You want to get real familiar with a handy-dandy 3D math operation called Dot Product. Pretty much all 3D graphics libraries include this 3D math function; for example http://msdn.microsoft.com/en-us/library/microsoft.xna.framework.vector3.dot.aspx
The dot product can be used for a number of things, but every use boils down to: when you take the dot product of two vectors, the resulting number tells you how close they are to pointing in the same direction. Exactly the same direction results in 1, perpendicular gives 0, and exactly opposite directions gives -1.
For this specific problem, one vector is the direction the camera is facing, and one vector is the direction from camera to a block (subtract the position of the block from the position of the camera). Get the dot product of these two vectors, and if the result is close to 1 then the camera is pointed at that block. Do this in a loop for all the blocks.
I should mention, the more general method for detecting geometry at a specific camera position is to use raycasting, shooting a ray out from the camera. For example, this link explains how to cast a ray from the camera in XNA http://www.enchantedage.com/xna-picking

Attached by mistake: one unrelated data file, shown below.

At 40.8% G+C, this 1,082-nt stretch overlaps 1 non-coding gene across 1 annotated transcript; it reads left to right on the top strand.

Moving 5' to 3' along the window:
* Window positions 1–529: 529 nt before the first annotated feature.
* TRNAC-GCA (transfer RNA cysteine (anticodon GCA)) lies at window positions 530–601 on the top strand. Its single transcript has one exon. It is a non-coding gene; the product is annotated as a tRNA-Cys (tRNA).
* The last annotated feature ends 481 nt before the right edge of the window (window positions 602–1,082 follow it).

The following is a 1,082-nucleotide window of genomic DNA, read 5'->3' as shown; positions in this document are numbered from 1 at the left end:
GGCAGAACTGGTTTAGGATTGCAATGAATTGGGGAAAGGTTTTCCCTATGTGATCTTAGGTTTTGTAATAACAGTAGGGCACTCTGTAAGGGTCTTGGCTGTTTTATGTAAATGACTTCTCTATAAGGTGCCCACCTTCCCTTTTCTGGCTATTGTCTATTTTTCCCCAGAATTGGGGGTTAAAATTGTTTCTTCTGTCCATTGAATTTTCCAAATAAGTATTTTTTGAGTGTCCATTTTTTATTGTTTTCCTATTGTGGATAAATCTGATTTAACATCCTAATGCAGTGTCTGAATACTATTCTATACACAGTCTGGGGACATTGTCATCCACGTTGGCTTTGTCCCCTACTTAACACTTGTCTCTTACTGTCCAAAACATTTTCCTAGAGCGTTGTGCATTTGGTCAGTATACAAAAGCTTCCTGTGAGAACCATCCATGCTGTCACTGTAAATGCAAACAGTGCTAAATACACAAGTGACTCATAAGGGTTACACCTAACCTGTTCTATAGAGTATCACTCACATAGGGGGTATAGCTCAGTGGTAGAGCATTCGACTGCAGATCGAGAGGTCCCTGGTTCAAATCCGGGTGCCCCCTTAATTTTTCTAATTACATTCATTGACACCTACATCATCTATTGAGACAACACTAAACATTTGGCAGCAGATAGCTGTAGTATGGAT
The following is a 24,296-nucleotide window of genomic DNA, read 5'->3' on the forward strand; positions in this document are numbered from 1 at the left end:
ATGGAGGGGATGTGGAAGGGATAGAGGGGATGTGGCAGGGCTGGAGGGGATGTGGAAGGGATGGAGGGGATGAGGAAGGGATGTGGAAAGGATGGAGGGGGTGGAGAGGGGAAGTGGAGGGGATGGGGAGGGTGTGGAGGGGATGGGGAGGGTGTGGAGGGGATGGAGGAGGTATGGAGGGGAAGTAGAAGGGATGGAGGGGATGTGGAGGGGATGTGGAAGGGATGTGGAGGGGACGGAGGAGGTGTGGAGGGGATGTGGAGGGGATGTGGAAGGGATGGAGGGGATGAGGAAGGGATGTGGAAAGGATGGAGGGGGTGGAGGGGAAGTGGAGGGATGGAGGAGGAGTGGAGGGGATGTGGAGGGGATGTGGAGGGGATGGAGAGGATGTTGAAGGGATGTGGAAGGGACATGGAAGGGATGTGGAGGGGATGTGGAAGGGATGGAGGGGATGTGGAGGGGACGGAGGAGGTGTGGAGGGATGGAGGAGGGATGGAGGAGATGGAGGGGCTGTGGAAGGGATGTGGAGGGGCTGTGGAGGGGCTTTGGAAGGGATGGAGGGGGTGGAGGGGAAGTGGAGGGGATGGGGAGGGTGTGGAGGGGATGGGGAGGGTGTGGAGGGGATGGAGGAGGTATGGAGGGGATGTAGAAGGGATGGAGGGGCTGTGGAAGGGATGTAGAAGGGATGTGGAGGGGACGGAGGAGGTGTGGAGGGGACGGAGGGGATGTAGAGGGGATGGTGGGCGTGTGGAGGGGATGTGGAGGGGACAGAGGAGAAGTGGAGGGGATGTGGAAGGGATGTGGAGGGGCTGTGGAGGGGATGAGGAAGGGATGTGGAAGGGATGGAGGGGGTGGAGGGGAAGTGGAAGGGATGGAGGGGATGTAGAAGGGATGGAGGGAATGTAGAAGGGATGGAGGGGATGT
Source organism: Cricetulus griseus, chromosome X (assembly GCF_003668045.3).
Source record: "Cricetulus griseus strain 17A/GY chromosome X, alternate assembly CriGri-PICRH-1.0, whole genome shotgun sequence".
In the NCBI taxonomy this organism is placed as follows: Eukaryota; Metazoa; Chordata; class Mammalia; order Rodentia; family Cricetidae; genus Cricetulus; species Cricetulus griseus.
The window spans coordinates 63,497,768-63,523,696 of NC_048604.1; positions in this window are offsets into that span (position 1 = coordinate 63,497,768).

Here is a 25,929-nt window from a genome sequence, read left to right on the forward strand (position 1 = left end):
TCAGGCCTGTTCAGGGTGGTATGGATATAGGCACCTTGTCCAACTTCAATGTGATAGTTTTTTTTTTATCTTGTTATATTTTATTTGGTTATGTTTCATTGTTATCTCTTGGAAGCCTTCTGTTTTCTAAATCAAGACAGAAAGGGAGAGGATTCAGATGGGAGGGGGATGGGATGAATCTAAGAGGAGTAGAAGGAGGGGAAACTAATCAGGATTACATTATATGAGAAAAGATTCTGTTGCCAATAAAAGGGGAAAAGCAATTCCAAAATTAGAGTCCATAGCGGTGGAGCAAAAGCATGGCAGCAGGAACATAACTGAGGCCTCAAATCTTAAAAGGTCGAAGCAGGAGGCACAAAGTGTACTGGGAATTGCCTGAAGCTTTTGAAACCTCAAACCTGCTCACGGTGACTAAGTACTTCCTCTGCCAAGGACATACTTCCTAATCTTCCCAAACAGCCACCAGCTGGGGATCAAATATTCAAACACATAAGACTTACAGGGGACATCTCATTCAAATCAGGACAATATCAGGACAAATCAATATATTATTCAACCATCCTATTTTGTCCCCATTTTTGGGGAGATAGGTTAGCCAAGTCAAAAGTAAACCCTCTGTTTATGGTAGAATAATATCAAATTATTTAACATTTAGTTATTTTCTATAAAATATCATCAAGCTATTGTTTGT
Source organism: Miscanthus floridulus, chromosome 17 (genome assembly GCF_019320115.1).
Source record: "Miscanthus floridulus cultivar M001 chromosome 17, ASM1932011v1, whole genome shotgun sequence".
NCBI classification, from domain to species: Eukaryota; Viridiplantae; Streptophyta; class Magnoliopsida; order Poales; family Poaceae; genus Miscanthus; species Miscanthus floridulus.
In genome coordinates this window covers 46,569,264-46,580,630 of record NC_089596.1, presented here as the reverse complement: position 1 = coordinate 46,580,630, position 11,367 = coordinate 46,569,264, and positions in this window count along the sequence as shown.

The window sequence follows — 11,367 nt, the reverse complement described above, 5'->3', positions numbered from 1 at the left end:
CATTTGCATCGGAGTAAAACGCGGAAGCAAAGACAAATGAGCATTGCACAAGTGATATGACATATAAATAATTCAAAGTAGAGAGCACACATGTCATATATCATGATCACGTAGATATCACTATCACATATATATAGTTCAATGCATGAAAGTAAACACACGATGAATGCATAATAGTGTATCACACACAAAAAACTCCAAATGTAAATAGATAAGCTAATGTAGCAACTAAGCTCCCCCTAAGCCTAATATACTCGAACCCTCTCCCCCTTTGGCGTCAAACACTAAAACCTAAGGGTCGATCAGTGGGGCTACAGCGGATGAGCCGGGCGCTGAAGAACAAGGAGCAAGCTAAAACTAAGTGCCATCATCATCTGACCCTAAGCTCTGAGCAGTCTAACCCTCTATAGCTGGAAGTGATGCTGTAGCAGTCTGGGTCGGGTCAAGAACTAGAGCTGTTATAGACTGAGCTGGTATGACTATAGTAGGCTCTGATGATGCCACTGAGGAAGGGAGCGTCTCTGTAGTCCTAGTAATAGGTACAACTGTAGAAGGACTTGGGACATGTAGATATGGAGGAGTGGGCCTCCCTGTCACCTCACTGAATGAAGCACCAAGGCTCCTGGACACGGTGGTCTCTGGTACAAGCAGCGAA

Such an approach is unnecessarily expensive for a 2D grid of blocks, but would be necessary for a 3D grid of blocks. You didn't specify this in your question, so I assumed "an array of block positions" meant a 2D grid but just realized you may have meant a 3D grid.
The issue is that you don't only need to determine what blocks are being faced; you also need to determine which faced block is nearest. In a 2D grid this is a non-issue since all of the blocks lie on the same plane. However in a 3D grid many blocks overlap each other, which means there could be multiple overlapping blocks all in the direction the camera points toward. Raycasting will detect the first block hit.